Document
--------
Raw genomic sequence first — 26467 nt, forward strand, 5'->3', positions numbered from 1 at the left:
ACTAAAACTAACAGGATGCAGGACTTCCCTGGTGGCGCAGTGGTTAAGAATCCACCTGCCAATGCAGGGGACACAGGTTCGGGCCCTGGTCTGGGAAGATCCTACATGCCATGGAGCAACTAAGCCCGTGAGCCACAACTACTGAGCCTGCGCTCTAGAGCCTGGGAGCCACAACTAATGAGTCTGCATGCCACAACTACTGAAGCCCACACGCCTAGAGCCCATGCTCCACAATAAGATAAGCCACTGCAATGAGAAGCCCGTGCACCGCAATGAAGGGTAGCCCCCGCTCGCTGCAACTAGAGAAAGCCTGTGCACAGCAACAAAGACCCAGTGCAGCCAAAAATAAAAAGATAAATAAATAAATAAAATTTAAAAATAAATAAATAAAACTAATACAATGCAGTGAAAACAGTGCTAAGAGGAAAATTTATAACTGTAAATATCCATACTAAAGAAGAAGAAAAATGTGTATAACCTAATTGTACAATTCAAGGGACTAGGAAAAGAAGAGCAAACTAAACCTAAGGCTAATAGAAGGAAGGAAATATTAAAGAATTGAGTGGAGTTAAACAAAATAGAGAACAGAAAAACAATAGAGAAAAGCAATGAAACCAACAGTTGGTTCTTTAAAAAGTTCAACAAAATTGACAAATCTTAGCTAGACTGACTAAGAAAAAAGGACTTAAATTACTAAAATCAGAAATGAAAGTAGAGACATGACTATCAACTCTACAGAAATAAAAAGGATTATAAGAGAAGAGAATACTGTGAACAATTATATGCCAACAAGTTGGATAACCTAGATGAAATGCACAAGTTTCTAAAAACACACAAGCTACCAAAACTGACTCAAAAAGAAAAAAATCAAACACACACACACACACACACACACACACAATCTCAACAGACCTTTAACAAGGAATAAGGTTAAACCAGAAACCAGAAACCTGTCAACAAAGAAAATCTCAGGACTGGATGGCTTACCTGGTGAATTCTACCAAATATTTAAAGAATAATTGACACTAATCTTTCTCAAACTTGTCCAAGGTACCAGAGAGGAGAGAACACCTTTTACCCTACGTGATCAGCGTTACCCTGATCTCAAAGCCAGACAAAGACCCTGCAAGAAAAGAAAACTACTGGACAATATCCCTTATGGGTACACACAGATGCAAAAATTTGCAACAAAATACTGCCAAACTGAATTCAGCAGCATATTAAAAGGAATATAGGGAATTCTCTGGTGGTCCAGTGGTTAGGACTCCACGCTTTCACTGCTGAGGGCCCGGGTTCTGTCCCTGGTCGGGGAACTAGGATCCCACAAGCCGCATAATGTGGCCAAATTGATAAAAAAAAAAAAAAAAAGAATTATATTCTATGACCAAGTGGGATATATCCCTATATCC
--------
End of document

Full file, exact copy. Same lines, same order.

Raw genomic sequence first — 26467 nt, forward strand, 5'->3', positions numbered from 1 at the left:
ACTAAAACTAACAGGATGCAGGACTTCCCTGGTGGCGCAGTGGTTAAGAATCCACCTGCCAATGCAGGGGACACAGGTTCGGGCCCTGGTCTGGGAAGATCCTACATGCCATGGAGCAACTAAGCCCGTGAGCCACAACTACTGAGCCTGCGCTCTAGAGCCTGGGAGCCACAACTAATGAGTCTGCATGCCACAACTACTGAAGCCCACACGCCTAGAGCCCATGCTCCACAATAAGATAAGCCACTGCAATGAGAAGCCCGTGCACCGCAATGAAGGGTAGCCCCCGCTCGCTGCAACTAGAGAAAGCCTGTGCACAGCAACAAAGACCCAGTGCAGCCAAAAATAAAAAGATAAATAAATAAATAAAATTTAAAAATAAATAAATAAAACTAATACAATGCAGTGAAAACAGTGCTAAGAGGAAAATTTATAACTGTAAATATCCATACTAAAGAAGAAGAAAAATGTGTATAACCTAATTGTACAATTCAAGGGACTAGGAAAAGAAGAGCAAACTAAACCTAAGGCTAATAGAAGGAAGGAAATATTAAAGAATTGAGTGGAGTTAAACAAAATAGAGAACAGAAAAACAATAGAGAAAAGCAATGAAACCAACAGTTGGTTCTTTAAAAAGTTCAACAAAATTGACAAATCTTAGCTAGACTGACTAAGAAAAAAGGACTTAAATTACTAAAATCAGAAATGAAAGTAGAGACATGACTATCAACTCTACAGAAATAAAAAGGATTATAAGAGAAGAGAATACTGTGAACAATTATATGCCAACAAGTTGGATAACCTAGATGAAATGCACAAGTTTCTAAAAACACACAAGCTACCAAAACTGACTCAAAAAGAAAAAAATCAAACACACACACACACACACACACACACACAATCTCAACAGACCTTTAACAAGGAATAAGGTTAAACCAGAAACCAGAAACCTGTCAACAAAGAAAATCTCAGGACTGGATGGCTTACCTGGTGAATTCTACCAAATATTTAAAGAATAATTGACACTAATCTTTCTCAAACTTGTCCAAGGTACCAGAGAGGAGAGAACACCTTTTACCCTACGTGATCAGCGTTACCCTGATCTCAAAGCCAGACAAAGACCCTGCAAGAAAAGAAAACTACTGGACAATATCCCTTATGGGTACACACAGATGCAAAAATTTGCAACAAAATACTGCCAAACTGAATTCAGCAGCATATTAAAAGGAATATAGGGAATTCTCTGGTGGTCCAGTGGTTAGGACTCCACGCTTTCACTGCTGAGGGCCCGGGTTCTGTCCCTGGTCGGGGAACTAGGATCCCACAAGCCGCATAATGTGGCCAAATTGATAAAAAAAAAAAAAAAAAGAATTATATTCTATGACCAAGTGGGATATATCCCTATATCC